“The university accepts legal and moral responsibility for the mistakes that our training staff made on that fateful workout day of May 29.”

University of Maryland athletic director, Damon Evans, and university president, Wallace D. Loh, in a statement released following their meeting with the parents of Jordan McNair. In that meeting, Mr. Evans and Dr. Loh explained the findings of the university’s investigation: Medical staff failed to immediately treat Jordan for heatstroke when he fell ill after performing 10-110-meter sprints.

The investigation will continue as the head football coach has been put on leave and the university “has parted ways” with strength coach, Rick Court. Others on the football training staff were also put on leave. The investigation will focus on what has been called a “toxic culture” in the football program, also called “abusive and humiliating.”

The conduct in NCAA programs during the off-season has been a concern for some time.

The acceptance of legal and moral responsibility is important. But, why does it always take such tragic events before culture issues are addressed? Culture controls behavior. Culture drives behavior. Culture rewards behavior. And culture is a tough thing to investigate. Worse, few leaders are willing to believe the findings of a culture audit unless and until there is a tragedy. Every leader should be commissioning culture audits so that they can know “the way things are really being done around here.”

Time and time again, in the midst of a culture audit or during the reporting out of findings, the Barometer finds CEOs and boards unwilling to accept that there are elements of their organization’s culture that need to be fixed. The usual responses:

“Yes, but look at how well we are doing.”
“Yes, but we are known for our community, environmental, diversity commitments.”
“Yes, but you did not interview enough people.”
“Yes, but I have known _________ for so many years, I find this hard to believe.”

Yes, but it always plays out the same way — talk to Volkswagen, Wells Fargo, Penn State, Michigan State, BP, and on and on. Front-page headlines and a CEO who offers, “Who knew?” A culture audit goes right to the front lines of the organization, where the real information is found. At Wells, it was the tellers, feeling pressure to get or just create new accounts and new account services. At Penn State, it was the pressure of maintaining and protecting a winning football program that kept janitors who witnessed Sandusky’s shower behavior with young boys quiet. At BP, the workers on the rigs, the pipelines, and the refineries who knew the real story on safety. The only question is whether CEOs are willing to seek out that information before their cultures produce the inevitable tragedies.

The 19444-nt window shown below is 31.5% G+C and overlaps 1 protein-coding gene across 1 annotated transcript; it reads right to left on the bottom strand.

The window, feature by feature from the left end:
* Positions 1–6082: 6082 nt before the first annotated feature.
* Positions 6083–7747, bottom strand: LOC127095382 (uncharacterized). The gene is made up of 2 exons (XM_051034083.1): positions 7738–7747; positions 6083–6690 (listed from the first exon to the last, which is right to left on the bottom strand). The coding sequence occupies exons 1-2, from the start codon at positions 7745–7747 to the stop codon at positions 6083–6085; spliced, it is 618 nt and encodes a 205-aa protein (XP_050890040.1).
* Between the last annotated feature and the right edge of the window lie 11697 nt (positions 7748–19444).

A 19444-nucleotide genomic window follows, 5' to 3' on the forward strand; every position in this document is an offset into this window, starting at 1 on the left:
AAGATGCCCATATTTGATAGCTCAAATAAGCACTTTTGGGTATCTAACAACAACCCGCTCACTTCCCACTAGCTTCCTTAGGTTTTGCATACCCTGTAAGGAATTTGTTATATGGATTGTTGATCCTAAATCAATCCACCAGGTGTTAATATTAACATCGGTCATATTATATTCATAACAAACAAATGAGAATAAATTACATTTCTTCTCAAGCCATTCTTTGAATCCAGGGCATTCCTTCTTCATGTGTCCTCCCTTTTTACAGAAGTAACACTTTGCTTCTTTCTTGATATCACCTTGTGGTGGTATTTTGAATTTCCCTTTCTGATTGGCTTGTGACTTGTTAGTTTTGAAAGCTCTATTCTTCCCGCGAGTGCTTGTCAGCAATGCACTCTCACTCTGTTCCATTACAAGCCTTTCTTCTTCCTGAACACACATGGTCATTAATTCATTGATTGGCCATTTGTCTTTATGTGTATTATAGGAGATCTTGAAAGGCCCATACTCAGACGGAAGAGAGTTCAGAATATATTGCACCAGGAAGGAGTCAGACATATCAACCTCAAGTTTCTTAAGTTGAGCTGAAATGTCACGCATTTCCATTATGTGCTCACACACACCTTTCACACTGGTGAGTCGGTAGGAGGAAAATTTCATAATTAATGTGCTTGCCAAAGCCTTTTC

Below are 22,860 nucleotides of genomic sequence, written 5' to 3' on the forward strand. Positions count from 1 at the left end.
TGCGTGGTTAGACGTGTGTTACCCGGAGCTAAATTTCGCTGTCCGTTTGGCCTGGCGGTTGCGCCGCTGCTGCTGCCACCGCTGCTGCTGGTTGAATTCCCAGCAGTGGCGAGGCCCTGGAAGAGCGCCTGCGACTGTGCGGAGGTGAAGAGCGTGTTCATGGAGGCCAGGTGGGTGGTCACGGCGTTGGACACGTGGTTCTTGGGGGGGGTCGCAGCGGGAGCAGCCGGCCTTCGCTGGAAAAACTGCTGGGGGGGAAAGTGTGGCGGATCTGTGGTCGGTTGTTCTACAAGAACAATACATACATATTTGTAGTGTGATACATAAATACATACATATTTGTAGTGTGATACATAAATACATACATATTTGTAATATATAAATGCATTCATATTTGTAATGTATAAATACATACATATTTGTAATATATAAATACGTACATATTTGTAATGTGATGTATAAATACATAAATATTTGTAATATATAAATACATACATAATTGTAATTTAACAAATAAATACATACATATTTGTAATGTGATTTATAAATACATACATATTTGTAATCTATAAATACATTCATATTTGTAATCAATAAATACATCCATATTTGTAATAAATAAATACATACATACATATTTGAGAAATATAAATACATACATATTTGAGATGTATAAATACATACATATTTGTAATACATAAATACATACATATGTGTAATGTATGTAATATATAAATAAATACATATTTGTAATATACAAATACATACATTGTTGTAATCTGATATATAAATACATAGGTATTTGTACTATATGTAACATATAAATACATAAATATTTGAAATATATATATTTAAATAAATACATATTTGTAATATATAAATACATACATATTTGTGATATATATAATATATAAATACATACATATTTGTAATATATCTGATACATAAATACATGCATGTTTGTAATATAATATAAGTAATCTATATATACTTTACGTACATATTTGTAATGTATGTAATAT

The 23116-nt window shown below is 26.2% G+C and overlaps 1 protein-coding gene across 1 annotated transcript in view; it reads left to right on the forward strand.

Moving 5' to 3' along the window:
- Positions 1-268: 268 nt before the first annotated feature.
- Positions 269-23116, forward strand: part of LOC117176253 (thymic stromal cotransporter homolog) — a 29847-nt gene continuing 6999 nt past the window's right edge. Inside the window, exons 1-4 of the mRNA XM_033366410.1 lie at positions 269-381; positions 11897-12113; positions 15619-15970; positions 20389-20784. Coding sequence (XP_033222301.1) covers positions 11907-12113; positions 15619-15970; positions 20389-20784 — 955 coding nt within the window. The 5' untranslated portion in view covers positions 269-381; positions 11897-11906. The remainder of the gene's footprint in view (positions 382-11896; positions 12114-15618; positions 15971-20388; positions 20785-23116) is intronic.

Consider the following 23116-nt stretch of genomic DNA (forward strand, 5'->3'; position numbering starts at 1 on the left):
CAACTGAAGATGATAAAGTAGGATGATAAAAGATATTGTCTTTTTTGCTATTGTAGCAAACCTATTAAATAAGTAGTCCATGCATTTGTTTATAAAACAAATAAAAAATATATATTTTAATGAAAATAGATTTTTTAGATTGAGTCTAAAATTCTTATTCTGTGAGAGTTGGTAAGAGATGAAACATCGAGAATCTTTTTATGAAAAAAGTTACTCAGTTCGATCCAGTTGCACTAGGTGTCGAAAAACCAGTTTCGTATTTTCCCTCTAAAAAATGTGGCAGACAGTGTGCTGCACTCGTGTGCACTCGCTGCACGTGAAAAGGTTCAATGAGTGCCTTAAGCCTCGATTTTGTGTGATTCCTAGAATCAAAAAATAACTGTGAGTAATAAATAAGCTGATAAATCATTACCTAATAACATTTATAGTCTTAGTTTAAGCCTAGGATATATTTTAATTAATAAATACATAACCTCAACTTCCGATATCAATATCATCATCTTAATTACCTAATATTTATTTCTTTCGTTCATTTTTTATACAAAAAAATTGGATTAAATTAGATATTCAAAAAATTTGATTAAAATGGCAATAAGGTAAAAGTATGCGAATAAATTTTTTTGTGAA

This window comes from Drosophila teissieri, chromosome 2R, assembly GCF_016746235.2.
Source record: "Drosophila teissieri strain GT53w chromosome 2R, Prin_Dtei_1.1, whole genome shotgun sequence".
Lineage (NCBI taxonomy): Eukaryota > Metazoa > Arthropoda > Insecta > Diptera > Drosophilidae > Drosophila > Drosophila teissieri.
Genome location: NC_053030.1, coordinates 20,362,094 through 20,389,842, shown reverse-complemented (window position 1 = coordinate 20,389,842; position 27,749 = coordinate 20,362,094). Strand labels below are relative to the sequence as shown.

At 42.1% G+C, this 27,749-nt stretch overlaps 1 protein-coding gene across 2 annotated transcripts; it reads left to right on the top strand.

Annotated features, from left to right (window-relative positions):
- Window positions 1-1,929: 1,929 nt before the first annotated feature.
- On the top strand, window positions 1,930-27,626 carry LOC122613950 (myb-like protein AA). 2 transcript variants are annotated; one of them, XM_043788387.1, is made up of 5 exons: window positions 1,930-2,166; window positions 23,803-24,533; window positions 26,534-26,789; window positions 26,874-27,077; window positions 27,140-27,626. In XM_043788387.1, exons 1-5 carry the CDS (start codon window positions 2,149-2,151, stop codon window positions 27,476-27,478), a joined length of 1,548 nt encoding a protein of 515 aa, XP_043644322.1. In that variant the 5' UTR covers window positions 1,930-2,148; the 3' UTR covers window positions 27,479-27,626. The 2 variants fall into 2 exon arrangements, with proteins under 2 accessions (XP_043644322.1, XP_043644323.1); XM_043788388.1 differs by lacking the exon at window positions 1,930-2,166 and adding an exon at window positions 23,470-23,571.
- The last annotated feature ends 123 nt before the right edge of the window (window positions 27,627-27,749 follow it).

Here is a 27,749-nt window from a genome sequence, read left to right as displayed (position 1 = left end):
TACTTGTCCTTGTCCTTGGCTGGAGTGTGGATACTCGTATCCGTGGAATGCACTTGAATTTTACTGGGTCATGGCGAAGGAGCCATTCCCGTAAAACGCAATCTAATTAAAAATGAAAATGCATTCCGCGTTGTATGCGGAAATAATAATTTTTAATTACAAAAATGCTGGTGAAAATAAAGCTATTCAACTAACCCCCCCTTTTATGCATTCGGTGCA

About mmjdiary

Professor Marianne Jennings is an emeritus professor of legal and ethical studies from the W.P. Carey School of Business at Arizona State University, retiring in 2011 after 35 years of teaching undergraduate and graduate courses in ethics and the legal environment of business. During her tenure at ASU, she served as director of the Joan and David Lincoln Center for Applied Ethics from 1995-1999. In 2006, she was appointed faculty director for the W.P. Carey Executive MBA Program. She has done consulting work for businesses and professional groups including AICPA, Boeing, Dial Corporation, Edward Jones, Mattel, Motorola, CFA Institute, Southern California Edison, the Institute of Internal Auditors, AIMR, DuPont, AES, Blue Cross Blue Shield, Motorola, Hy-Vee Foods, IBM, Bell Helicopter, Amgen, Raytheon, and VIAD. The sixth edition of her textbook, Case Studies in Business Ethics, was published in February 2011. The ninth edition of her textbook, Business: lts Legal, Ethical and Global Environment was published in January 2011. The 23rd edition of her book, Business Law: Principles and Cases, will be published in January 2013. The tenth edition of her book, Real Estate Law, will also be published in January 2013. Her book, A Business Tale: A Story of Ethics, Choices, Success, and a Very Large Rabbit, a fable about business ethics, was chosen by Library Journal in 2004 as its business book of the year. A Business Tale was also a finalist for two other literary awards for 2004. In 2000 her book on corporate governance was published by the New York Times MBA Pocket Series. Her book on long-term success, Building a Business Through Good Times and Bad: Lessons from Fifteen Companies, Each With a Century of Dividends, was published in October 2002 and has been used by Booz, Allen, Hamilton for its work on business longevity. Her latest book, The Seven Signs of Ethical Collapse was published by St. Martin’s Press in July 2006 and has been a finalist for two book awards. Her weekly columns are syndicated around the country, and her work has appeared in the Wall Street Journal, the Chicago Tribune, the New York Times, Washington Post, and the Reader's Digest. A collection of her essays, Nobody Fixes Real Carrot Sticks Anymore, first published in 1994 is still being published. She has been a commentator on business issues on All Things Considered for National Public Radio. She has served on four boards of directors, including Arizona Public Service (1987-2000), Zealous Capital Corporation, and the Center for Children with Chronic Illness and Disability at the University of Minnesota. She was appointed to the board of advisors for the Institute of Nuclear Power Operators in 2004 and served on the board of trustees for Think Arizona, a public policy think tank. She has appeared on CNBC, CBS This Morning, the Today Show, and CBS Evening News. In 2010 she was named one of the Top 100 Thought Leaders in Business Ethics by Trust Across America. Her books have been translated into four different languages. She received the British Emerald award for authoring one of their top 50 articles in management publications, chosen from over 15,000 articles. Personal: Married since 1976 to Terry H. Jennings, Maricopa County Attorney’s Office Deputy County Attorney; five children: Sarah, Sam, and John, and the late Claire and Hannah Jennings.